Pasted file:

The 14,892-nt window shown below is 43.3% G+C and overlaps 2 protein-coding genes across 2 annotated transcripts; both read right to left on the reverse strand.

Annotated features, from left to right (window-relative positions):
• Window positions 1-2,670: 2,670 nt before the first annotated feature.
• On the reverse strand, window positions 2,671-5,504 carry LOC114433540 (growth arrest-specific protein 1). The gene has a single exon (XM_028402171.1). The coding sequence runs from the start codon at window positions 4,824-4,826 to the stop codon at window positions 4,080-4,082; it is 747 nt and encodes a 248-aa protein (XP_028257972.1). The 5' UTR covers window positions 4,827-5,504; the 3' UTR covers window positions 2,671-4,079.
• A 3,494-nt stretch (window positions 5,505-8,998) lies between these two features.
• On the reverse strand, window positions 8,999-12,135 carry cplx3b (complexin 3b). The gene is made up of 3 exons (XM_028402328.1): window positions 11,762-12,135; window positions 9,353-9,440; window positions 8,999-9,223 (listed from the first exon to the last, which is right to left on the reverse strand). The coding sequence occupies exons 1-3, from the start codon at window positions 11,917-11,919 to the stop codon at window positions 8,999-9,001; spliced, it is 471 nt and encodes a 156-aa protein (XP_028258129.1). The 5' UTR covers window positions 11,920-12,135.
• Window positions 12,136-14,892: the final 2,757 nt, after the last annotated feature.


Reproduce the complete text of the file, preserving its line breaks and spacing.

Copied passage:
The 14,892-nt window shown below is 43.3% G+C and overlaps 2 protein-coding genes across 2 annotated transcripts; both read right to left on the reverse strand.

Annotated features, from left to right (window-relative positions):
• Window positions 1-2,670: 2,670 nt before the first annotated feature.
• On the reverse strand, window positions 2,671-5,504 carry LOC114433540 (growth arrest-specific protein 1). The gene has a single exon (XM_028402171.1). The coding sequence runs from the start codon at window positions 4,824-4,826 to the stop codon at window positions 4,080-4,082; it is 747 nt and encodes a 248-aa protein (XP_028257972.1). The 5' UTR covers window positions 4,827-5,504; the 3' UTR covers window positions 2,671-4,079.
• A 3,494-nt stretch (window positions 5,505-8,998) lies between these two features.
• On the reverse strand, window positions 8,999-12,135 carry cplx3b (complexin 3b). The gene is made up of 3 exons (XM_028402328.1): window positions 11,762-12,135; window positions 9,353-9,440; window positions 8,999-9,223 (listed from the first exon to the last, which is right to left on the reverse strand). The coding sequence occupies exons 1-3, from the start codon at window positions 11,917-11,919 to the stop codon at window positions 8,999-9,001; spliced, it is 471 nt and encodes a 156-aa protein (XP_028258129.1). The 5' UTR covers window positions 11,920-12,135.
• Window positions 12,136-14,892: the final 2,757 nt, after the last annotated feature.